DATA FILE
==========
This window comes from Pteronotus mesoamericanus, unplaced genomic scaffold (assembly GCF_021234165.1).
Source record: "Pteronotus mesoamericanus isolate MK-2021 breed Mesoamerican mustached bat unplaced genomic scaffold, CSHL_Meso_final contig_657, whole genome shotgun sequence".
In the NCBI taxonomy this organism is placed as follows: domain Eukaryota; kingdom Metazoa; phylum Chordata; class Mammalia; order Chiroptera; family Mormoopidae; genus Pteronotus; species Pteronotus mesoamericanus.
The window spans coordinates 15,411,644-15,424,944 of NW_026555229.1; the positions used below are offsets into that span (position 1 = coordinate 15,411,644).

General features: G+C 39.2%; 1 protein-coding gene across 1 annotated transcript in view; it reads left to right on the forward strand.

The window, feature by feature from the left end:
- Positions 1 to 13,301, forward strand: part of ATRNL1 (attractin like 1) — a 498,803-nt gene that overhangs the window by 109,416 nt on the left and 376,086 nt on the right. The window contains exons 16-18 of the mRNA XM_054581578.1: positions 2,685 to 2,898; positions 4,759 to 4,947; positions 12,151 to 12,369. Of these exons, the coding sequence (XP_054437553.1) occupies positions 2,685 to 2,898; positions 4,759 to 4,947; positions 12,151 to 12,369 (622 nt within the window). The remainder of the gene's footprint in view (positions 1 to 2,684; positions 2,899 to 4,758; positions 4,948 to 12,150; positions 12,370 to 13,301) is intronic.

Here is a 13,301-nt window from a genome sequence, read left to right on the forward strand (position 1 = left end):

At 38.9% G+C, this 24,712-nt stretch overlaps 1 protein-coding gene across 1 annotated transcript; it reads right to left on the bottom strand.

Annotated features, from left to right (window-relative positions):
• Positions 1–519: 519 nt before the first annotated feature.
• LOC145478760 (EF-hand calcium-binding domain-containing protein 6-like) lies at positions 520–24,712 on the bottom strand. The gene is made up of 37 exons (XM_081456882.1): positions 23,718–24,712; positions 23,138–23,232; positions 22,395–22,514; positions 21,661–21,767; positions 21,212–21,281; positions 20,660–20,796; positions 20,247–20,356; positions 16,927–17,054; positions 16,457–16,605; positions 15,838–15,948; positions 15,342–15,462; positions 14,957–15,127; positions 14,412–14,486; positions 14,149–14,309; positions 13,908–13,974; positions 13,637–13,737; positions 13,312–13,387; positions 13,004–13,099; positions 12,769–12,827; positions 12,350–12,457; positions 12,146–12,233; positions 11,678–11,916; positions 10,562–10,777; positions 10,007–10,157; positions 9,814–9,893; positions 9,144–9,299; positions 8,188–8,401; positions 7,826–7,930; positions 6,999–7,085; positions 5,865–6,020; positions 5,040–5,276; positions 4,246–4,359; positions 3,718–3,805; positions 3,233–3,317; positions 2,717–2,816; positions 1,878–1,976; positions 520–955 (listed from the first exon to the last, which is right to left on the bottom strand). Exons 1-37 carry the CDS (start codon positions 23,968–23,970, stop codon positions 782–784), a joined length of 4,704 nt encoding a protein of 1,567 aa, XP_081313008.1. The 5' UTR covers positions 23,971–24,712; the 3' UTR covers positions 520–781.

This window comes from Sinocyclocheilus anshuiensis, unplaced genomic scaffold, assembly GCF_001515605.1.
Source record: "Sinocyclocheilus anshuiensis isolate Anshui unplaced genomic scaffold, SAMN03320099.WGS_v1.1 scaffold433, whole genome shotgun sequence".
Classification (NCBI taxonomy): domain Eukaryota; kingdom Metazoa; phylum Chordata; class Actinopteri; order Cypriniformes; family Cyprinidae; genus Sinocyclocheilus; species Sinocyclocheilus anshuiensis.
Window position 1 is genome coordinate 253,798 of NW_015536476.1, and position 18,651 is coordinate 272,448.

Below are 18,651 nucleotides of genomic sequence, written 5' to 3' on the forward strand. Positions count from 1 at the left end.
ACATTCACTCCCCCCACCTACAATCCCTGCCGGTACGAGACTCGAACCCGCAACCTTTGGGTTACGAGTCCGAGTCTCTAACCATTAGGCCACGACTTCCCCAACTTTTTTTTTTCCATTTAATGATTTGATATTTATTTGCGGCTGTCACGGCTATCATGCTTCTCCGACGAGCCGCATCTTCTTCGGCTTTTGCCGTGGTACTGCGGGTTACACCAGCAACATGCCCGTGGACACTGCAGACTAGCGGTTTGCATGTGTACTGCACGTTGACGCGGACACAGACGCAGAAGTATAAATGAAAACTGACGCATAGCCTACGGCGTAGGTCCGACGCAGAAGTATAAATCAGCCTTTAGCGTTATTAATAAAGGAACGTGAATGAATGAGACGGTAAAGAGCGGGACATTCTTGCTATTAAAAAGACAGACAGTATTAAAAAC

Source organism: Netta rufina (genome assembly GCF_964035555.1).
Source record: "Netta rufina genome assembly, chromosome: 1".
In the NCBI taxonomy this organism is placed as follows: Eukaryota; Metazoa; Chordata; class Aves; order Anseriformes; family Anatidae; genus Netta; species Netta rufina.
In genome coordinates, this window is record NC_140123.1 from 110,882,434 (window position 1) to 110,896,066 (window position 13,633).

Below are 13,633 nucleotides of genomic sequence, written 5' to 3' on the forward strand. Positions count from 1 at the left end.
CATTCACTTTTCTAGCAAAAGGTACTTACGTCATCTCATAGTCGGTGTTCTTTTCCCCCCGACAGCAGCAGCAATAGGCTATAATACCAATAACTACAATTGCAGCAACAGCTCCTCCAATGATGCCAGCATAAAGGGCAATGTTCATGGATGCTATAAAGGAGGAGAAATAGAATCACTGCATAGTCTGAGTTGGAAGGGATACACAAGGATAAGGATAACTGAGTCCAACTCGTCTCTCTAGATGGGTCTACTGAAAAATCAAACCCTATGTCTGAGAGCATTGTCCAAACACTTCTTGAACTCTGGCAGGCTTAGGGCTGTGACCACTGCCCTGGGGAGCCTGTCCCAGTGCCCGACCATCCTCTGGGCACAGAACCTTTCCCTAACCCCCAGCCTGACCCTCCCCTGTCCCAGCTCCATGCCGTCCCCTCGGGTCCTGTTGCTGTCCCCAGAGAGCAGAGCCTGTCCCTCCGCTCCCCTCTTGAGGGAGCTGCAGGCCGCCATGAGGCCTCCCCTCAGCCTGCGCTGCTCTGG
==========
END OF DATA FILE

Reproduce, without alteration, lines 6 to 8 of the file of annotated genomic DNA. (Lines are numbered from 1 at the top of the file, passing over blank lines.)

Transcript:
The window, feature by feature from the left end:
- Positions 1 to 13,301, forward strand: part of ATRNL1 (attractin like 1) — a 498,803-nt gene that overhangs the window by 109,416 nt on the left and 376,086 nt on the right. The window contains exons 16-18 of the mRNA XM_054581578.1: positions 2,685 to 2,898; positions 4,759 to 4,947; positions 12,151 to 12,369. Of these exons, the coding sequence (XP_054437553.1) occupies positions 2,685 to 2,898; positions 4,759 to 4,947; positions 12,151 to 12,369 (622 nt within the window). The remainder of the gene's footprint in view (positions 1 to 2,684; positions 2,899 to 4,758; positions 4,948 to 12,150; positions 12,370 to 13,301) is intronic.

Here is a 13,301-nt window from a genome sequence, read left to right on the forward strand (position 1 = left end):